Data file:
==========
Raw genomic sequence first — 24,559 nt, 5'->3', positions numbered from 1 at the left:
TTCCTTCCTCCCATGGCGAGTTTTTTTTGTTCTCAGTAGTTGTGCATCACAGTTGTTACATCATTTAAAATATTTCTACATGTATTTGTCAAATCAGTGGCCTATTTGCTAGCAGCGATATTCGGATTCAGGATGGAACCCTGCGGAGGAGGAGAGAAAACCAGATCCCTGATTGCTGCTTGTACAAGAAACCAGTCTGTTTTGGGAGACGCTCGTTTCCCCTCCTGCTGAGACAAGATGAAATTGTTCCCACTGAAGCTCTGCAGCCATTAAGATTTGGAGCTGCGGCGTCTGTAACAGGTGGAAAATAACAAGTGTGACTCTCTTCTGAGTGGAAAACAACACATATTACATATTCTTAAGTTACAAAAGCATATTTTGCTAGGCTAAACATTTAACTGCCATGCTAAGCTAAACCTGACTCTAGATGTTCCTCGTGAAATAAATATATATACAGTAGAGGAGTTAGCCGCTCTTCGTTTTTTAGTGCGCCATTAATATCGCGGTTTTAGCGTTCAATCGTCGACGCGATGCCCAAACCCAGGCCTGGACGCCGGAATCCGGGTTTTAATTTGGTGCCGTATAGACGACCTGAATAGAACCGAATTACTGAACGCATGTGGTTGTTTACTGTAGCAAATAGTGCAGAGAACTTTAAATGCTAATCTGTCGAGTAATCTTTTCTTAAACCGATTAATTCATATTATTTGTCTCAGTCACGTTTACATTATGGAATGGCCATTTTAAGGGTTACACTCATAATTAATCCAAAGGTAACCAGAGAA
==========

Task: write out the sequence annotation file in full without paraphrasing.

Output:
Raw genomic sequence first — 24,559 nt, 5'->3', positions numbered from 1 at the left:
TTCCTTCCTCCCATGGCGAGTTTTTTTTGTTCTCAGTAGTTGTGCATCACAGTTGTTACATCATTTAAAATATTTCTACATGTATTTGTCAAATCAGTGGCCTATTTGCTAGCAGCGATATTCGGATTCAGGATGGAACCCTGCGGAGGAGGAGAGAAAACCAGATCCCTGATTGCTGCTTGTACAAGAAACCAGTCTGTTTTGGGAGACGCTCGTTTCCCCTCCTGCTGAGACAAGATGAAATTGTTCCCACTGAAGCTCTGCAGCCATTAAGATTTGGAGCTGCGGCGTCTGTAACAGGTGGAAAATAACAAGTGTGACTCTCTTCTGAGTGGAAAACAACACATATTACATATTCTTAAGTTACAAAAGCATATTTTGCTAGGCTAAACATTTAACTGCCATGCTAAGCTAAACCTGACTCTAGATGTTCCTCGTGAAATAAATATATATACAGTAGAGGAGTTAGCCGCTCTTCGTTTTTTAGTGCGCCATTAATATCGCGGTTTTAGCGTTCAATCGTCGACGCGATGCCCAAACCCAGGCCTGGACGCCGGAATCCGGGTTTTAATTTGGTGCCGTATAGACGACCTGAATAGAACCGAATTACTGAACGCATGTGGTTGTTTACTGTAGCAAATAGTGCAGAGAACTTTAAATGCTAATCTGTCGAGTAATCTTTTCTTAAACCGATTAATTCATATTATTTGTCTCAGTCACGTTTACATTATGGAATGGCCATTTTAAGGGTTACACTCATAATTAATCCAAAGGTAACCAGAGAA